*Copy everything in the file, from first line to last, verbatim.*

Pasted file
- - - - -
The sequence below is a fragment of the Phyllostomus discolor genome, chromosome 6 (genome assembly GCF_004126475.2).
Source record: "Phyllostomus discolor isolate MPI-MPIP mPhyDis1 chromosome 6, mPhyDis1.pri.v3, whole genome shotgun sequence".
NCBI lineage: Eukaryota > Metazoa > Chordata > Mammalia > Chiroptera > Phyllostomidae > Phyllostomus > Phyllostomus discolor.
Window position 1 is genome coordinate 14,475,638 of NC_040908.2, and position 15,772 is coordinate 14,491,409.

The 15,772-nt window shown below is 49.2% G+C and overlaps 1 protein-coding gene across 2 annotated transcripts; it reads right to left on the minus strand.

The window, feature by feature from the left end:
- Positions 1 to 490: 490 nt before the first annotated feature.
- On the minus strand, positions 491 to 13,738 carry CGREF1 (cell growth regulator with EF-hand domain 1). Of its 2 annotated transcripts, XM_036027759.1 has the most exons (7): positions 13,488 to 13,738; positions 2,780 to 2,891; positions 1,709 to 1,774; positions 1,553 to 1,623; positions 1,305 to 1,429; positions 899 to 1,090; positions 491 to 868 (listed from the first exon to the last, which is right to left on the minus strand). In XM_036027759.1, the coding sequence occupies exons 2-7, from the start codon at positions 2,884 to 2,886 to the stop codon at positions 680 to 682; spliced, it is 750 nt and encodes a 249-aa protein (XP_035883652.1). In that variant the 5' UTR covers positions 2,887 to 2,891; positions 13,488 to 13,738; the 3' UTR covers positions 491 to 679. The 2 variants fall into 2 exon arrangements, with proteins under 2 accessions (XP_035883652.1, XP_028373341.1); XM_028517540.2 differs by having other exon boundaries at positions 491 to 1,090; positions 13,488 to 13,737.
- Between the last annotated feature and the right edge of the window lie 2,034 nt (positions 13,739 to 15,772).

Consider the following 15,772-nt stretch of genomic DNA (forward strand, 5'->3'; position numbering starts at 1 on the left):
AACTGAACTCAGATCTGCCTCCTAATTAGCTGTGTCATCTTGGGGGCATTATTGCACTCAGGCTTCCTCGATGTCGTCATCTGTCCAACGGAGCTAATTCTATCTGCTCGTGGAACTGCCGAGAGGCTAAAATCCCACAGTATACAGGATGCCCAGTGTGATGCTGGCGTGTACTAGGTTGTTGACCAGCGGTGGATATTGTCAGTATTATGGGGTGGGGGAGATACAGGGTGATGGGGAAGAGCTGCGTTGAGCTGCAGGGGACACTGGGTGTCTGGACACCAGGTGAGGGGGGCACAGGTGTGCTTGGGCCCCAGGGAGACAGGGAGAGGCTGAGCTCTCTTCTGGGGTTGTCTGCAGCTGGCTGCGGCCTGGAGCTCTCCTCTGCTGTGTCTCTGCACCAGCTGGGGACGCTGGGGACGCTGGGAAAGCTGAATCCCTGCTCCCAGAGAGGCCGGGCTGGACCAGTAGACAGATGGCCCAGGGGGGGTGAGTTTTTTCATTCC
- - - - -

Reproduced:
The sequence below is a fragment of the Phyllostomus discolor genome, chromosome 6 (genome assembly GCF_004126475.2).
Source record: "Phyllostomus discolor isolate MPI-MPIP mPhyDis1 chromosome 6, mPhyDis1.pri.v3, whole genome shotgun sequence".
NCBI lineage: Eukaryota > Metazoa > Chordata > Mammalia > Chiroptera > Phyllostomidae > Phyllostomus > Phyllostomus discolor.
Window position 1 is genome coordinate 14,475,638 of NC_040908.2, and position 15,772 is coordinate 14,491,409.

The 15,772-nt window shown below is 49.2% G+C and overlaps 1 protein-coding gene across 2 annotated transcripts; it reads right to left on the minus strand.

The window, feature by feature from the left end:
- Positions 1 to 490: 490 nt before the first annotated feature.
- On the minus strand, positions 491 to 13,738 carry CGREF1 (cell growth regulator with EF-hand domain 1). Of its 2 annotated transcripts, XM_036027759.1 has the most exons (7): positions 13,488 to 13,738; positions 2,780 to 2,891; positions 1,709 to 1,774; positions 1,553 to 1,623; positions 1,305 to 1,429; positions 899 to 1,090; positions 491 to 868 (listed from the first exon to the last, which is right to left on the minus strand). In XM_036027759.1, the coding sequence occupies exons 2-7, from the start codon at positions 2,884 to 2,886 to the stop codon at positions 680 to 682; spliced, it is 750 nt and encodes a 249-aa protein (XP_035883652.1). In that variant the 5' UTR covers positions 2,887 to 2,891; positions 13,488 to 13,738; the 3' UTR covers positions 491 to 679. The 2 variants fall into 2 exon arrangements, with proteins under 2 accessions (XP_035883652.1, XP_028373341.1); XM_028517540.2 differs by having other exon boundaries at positions 491 to 1,090; positions 13,488 to 13,737.
- Between the last annotated feature and the right edge of the window lie 2,034 nt (positions 13,739 to 15,772).

Consider the following 15,772-nt stretch of genomic DNA (forward strand, 5'->3'; position numbering starts at 1 on the left):
AACTGAACTCAGATCTGCCTCCTAATTAGCTGTGTCATCTTGGGGGCATTATTGCACTCAGGCTTCCTCGATGTCGTCATCTGTCCAACGGAGCTAATTCTATCTGCTCGTGGAACTGCCGAGAGGCTAAAATCCCACAGTATACAGGATGCCCAGTGTGATGCTGGCGTGTACTAGGTTGTTGACCAGCGGTGGATATTGTCAGTATTATGGGGTGGGGGAGATACAGGGTGATGGGGAAGAGCTGCGTTGAGCTGCAGGGGACACTGGGTGTCTGGACACCAGGTGAGGGGGGCACAGGTGTGCTTGGGCCCCAGGGAGACAGGGAGAGGCTGAGCTCTCTTCTGGGGTTGTCTGCAGCTGGCTGCGGCCTGGAGCTCTCCTCTGCTGTGTCTCTGCACCAGCTGGGGACGCTGGGGACGCTGGGAAAGCTGAATCCCTGCTCCCAGAGAGGCCGGGCTGGACCAGTAGACAGATGGCCCAGGGGGGGTGAGTTTTTTCATTCC